Positioning of different foley emitters

Listener Relative Positioning for ambiences

Ambience attenuation settings in Wwise

When using a loud ambience in certain parts of the game, it could feel weird if the positioning of the sound source moves with you. Just like we did for the Convolution Reverb, the stereo and ambisonic ambience in the project retain their position in the game world. I have added a spread based on the distance parameter. This allows the recording to surround us when we are in the room, and as we walk away from it, the spread narrows and the portals help emit a point source. This is crucial in creating a nice overlap of ambience between rooms.

Baked-in movement and random-positioned sound spawning

I loved playing Hellblade: Senua’s Sacrifice and was super impressed with its audio. Ninja Theory, the studio behind the game, worked closely with neuroscientist Paul Fletcher from the University of Cambridge and psychologist Charles Fernyhough from the University of Durham, who is an expert in “voice hearing” [1]. Throughout the game, the main character goes through various stages of Psychosis. Sonically, this is portrayed with the help of binaural recordings representing the voices the character hears in her head. I wanted to try out a similar spatialization approach to add a contrast to the techniques discussed earlier. I approached this on two levels, first with voice recordings and second with sounds spawning at random points around the player.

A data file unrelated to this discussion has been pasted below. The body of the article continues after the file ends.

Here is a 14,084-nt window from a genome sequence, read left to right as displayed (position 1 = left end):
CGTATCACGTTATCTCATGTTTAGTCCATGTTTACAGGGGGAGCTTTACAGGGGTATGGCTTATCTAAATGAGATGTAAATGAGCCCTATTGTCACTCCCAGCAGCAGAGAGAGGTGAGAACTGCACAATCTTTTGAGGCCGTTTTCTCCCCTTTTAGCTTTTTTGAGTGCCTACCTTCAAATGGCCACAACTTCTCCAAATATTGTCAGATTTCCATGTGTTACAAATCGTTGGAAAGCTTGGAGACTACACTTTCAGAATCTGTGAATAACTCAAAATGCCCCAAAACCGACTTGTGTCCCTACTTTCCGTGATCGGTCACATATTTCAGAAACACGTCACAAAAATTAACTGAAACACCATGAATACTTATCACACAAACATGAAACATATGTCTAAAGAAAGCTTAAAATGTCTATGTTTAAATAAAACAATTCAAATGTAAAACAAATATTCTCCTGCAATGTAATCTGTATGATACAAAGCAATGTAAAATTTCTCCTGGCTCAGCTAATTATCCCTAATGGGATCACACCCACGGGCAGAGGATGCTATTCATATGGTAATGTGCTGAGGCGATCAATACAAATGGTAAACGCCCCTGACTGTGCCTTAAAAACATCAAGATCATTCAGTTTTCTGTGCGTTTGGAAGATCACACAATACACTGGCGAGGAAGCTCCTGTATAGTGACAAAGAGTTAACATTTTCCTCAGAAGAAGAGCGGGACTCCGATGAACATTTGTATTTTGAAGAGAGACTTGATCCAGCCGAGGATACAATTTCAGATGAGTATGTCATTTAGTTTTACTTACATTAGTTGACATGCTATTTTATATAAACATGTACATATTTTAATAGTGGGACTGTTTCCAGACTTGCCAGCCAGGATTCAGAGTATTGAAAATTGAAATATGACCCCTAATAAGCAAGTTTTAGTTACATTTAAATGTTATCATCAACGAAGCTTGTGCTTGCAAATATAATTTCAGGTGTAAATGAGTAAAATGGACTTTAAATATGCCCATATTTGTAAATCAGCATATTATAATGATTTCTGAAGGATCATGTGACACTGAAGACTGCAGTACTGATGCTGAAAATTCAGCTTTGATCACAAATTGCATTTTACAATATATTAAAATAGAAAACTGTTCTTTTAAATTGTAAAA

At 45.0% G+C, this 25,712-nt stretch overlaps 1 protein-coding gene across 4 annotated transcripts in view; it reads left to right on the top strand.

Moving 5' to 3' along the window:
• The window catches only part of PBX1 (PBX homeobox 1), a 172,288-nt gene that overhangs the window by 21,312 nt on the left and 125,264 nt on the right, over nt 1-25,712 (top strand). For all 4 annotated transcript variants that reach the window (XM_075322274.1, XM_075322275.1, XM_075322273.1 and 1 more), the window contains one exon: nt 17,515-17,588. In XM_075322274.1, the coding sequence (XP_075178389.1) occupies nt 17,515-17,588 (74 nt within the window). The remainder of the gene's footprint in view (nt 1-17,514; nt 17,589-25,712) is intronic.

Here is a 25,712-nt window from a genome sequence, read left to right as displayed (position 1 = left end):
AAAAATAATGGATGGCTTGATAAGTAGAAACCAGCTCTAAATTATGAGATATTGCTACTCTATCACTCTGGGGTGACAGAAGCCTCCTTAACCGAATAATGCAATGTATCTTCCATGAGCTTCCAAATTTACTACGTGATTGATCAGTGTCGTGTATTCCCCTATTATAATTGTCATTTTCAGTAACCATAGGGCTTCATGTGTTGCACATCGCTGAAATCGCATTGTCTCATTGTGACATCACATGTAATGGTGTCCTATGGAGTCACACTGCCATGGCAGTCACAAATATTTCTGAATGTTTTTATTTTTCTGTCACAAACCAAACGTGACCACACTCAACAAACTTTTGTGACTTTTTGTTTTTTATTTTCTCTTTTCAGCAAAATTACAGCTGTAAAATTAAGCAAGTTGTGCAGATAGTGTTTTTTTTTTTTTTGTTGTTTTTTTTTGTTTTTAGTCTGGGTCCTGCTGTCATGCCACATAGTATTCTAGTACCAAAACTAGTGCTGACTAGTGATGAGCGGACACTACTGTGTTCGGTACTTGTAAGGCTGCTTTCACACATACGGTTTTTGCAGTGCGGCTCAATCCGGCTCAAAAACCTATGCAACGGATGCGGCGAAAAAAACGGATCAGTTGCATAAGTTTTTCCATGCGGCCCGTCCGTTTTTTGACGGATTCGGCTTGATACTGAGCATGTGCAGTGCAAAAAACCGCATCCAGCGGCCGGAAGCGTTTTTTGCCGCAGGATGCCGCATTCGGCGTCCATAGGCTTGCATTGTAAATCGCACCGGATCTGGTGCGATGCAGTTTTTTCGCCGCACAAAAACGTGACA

Voice Recordings

I used a pair of custom-built omnidirectional microphones (built with EM272 capsules) and used them to record the lines for this section. I stuck the earphones onto my ears and then asked voice actors to perform their lines while moving around. I wanted to add baked-in movement in the recordings and contrast them with randomly positioned spawned sounds around the player inside the game as well as the spatialized audio emitters. I liked the contrast this approach added. 



The aforementioned microphones

Metal screeches and synth one-shots

The second layer consists of a collection metal thuds and synth hits. In contrast to the close-miked voices, these sounds have a large amount of reverb on them and are filtered to give a sense of distance. They are placed in Random Containers triggered using a random value between one and five seconds. This, in contrast with the randomly triggered voices, comes together to create an exciting soundscape. 

Woah, you made it!! Thanks a lot for reading. If you like, you can check out a screengrab of the project using the link below.

Itch page: https://harleensingh0427.itch.io/natural-selection


  1. “Hellblade: Senua's Psychosis | Mental Health Feature” - YouTube. Accessed August 30, 2022. https://www.youtube.com/watch?v=31PbCTS4Sq4&ab_channel=NinjaTheory

Harleen Singh

Junior Audio Programmer


Harleen Singh

Junior Audio Programmer


Harleen has been interested in audio technology and games since an early age, which led him to pursue an MSc degree in sound design at the University of Edinburgh. After graduation, he began working as a junior audio programmer at Tazman-Audio in October of that year. Some of his favourite games include Inside, Overwatch, Quantum Break, Alien Isolation, and the Doom series.